We call to order this special meeting of the IBJ Club. Which, of course, stands for Indiana’s Best Jawdroppers. Only those sports moments where fate flip-flops as if it were a pancake at Le Peep need apply.
A new candidate is on the floor for consideration. A lot of snow has fallen since Andrew Luck and his gang pulled the rug from beneath the Kansas City Chiefs, after trailing by 28 points. The Colts moved on with other fish to try to fry, while Indianapolis turned into Fairbanks.
But before we consign it to history, that game would seem to meet the requirements for membership. It was a dramatic comeback with Indiana ties, it meant something important, and the plot seemed to come from The Twilight Zone.
So we need a vote. But first, let’s meet the officers of the IBJ Club.
The president is Reggie Miller. Surely you haven’t forgotten the magic act he pulled in Madison Square Garden, right there in front of God and Spike Lee and everybody.
Eight points he scored in nine seconds of the opener of the Pacers’ 1995 playoff series with New York, eradicating a late six-point Knicks lead.
First, a 3-pointer with just over 16 seconds left. Then, a stolen pass after New York’s Greg Anthony fell down. Those Miller handprints on Anthony’s back had nothing to do with the fall. That’s the president’s story and he’s sticking to it. Then, another 3-pointer to tie, and finally—after the Knicks missed two free throws and a short Patrick Ewing jumper—two free throws to win. Hail to the chief.
The vice president is Joe Montana, and his chicken soup game. That’d be the 1979 Cotton Bowl, when the wind chill factor—this might sound familiar—was below zero. Montana had the flu and shivered so much at halftime, trainers swaddled him in blankets and fed him chicken broth. Meanwhile, Notre Dame trailed Houston 34-12 with eight minutes left.
Montana made his way back out to the frozen tundra and produced one of his finest comebacks, throwing the winning touchdown pass eight yards to Kris Haines as time expired for a 35-34 win.
The secretary is Rick Calloway, possibly the only player who ever turned an air ball into a trip to the Final Four. It was the 1987 NCAA Midwest Regional final—Indiana vs. LSU in Cincinnati—and the Hoosiers were trying to come from nine points behind in the last 4:38.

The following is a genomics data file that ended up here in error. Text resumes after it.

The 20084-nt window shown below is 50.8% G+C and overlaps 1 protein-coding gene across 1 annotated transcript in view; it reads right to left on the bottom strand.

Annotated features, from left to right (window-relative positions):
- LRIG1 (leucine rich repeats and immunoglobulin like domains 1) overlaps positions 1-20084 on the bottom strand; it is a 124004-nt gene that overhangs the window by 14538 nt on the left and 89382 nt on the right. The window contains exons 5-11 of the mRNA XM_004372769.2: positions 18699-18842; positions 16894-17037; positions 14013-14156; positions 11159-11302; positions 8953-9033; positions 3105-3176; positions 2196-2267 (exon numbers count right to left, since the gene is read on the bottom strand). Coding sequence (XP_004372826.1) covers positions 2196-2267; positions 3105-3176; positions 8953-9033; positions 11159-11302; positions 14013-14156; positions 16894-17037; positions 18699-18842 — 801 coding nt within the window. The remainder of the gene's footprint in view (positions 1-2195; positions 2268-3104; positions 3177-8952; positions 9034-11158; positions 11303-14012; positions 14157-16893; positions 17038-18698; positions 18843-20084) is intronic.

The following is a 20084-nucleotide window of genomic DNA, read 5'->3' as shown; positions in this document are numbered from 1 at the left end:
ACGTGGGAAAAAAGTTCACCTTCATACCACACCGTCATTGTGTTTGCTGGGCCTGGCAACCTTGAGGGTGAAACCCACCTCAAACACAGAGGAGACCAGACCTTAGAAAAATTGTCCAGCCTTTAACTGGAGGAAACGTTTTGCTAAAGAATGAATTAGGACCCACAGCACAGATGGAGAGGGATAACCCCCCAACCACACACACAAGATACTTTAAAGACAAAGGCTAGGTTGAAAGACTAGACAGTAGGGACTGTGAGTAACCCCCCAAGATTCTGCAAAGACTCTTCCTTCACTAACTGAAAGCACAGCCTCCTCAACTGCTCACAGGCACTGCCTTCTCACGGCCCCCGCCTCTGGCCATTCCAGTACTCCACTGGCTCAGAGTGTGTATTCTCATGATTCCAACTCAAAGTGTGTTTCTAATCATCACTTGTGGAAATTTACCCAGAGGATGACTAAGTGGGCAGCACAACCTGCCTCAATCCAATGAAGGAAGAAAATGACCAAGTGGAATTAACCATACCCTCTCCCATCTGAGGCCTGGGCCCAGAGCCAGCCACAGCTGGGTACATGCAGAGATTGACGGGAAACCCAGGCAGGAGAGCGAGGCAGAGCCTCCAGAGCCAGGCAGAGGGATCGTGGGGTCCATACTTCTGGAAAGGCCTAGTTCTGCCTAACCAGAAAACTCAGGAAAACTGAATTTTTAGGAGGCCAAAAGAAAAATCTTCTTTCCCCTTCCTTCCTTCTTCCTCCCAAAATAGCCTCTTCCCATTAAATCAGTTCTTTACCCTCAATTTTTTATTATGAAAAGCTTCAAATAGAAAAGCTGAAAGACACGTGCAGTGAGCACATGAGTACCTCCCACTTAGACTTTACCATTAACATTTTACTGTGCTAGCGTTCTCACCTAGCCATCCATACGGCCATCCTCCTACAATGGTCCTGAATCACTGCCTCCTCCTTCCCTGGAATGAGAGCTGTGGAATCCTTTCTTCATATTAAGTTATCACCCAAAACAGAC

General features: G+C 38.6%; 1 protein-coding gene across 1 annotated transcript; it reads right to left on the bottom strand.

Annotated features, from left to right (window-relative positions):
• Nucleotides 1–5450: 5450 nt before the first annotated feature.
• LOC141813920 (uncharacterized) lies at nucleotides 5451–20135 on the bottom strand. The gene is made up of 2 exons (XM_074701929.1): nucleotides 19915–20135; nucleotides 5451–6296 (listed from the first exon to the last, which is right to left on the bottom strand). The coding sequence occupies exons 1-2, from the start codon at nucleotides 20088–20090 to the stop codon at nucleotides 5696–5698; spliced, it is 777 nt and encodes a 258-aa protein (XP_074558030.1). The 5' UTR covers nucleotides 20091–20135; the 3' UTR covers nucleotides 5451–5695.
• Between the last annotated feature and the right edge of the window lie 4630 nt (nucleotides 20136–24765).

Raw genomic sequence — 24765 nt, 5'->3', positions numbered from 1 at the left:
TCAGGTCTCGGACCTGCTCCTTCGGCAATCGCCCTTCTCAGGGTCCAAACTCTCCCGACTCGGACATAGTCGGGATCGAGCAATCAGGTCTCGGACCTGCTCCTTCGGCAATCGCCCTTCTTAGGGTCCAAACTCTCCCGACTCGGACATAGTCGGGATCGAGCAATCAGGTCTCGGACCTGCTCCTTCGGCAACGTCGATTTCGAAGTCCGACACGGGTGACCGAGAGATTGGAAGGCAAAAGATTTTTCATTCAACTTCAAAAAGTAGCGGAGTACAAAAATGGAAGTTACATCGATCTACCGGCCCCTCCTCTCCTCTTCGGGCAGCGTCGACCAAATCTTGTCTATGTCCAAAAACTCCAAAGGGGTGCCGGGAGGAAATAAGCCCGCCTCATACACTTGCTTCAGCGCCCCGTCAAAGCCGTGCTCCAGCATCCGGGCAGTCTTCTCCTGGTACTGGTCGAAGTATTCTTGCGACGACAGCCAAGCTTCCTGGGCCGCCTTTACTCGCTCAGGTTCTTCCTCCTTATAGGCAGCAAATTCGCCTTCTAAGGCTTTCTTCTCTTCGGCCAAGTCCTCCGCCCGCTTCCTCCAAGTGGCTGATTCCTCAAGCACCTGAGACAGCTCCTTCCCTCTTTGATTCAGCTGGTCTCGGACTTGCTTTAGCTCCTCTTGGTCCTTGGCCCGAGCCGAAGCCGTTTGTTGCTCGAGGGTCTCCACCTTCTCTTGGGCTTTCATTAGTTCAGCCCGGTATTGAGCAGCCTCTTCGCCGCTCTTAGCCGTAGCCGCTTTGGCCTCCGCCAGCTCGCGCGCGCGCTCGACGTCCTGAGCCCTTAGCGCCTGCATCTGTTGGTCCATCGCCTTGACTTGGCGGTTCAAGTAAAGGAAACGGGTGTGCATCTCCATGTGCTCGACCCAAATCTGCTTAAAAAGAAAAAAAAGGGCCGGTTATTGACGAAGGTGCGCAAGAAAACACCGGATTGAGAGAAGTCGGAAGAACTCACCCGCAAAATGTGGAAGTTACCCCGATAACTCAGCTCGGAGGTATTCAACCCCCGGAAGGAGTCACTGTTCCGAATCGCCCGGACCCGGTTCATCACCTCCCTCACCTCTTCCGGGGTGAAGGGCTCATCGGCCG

LSU was helpful by scoring just one free throw in seven possessions. But the Tigers still led 76-75 in the final 10 seconds, when Daryl Thomas put up a shot for Indiana that hit nothing but Ohio air. Calloway soared in like Superman out of a phone booth, grabbing the rebound and banking in the winner.
Without that, there would have been no famous Keith Smart jumper, no third Bob Knight national championship.
The treasurer is Peyton Manning. Indianapolis was down 21-3 to New England in the 2006 season AFC Championship, and the Patriots were treating the Colts like they were boxes of Earl Grey at the Boston Tea Party.
But Manning led the way back—four New England leads the Colts erased that day—and Joseph Addai’s touchdown finally put them in the Super Bowl with 77 seconds to spare. Manning would say, “I don’t know if you’re supposed to pray or not in those kinds of situations, but I did.”
The sergeant-at-arms is John Daly. He never played for an Indiana team, but his fairy tale at Crooked Stick in the 1991 PGA will do. He was the ninth alternate to get in the field, but there were just enough injuries, previous engagements and childbirths among those ahead of him to free a spot.
It took a mad dash from Memphis the night before the first round, to play a golf course he had never seen in his life. But when he teed it up in Carmel, the first thing people noticed was that he could hit it to Noblesville. Four days later, he was PGA champion by three strokes.
His life later turned into a reality show, but he’ll always have that weekend at Crooked Stick.
So let’s put it to a vote. Two things we’ve learned in recent days: These Colts know comebacks, and it is never good news when the weather people start using the phrase “polar vortex.”
Everyone in favor of the 45-44 win—code name Luck and Pluck—say aye.
Lopresti is a lifelong resident of Richmond and a graduate of Ball State University. He was a columnist for USA Today and Gannett newspapers for 31 years; he covered 34 Final Fours, 30 Super Bowls, 32 World Series and 16 Olympics. His column appears weekly. He can be reached at firstname.lastname@example.org.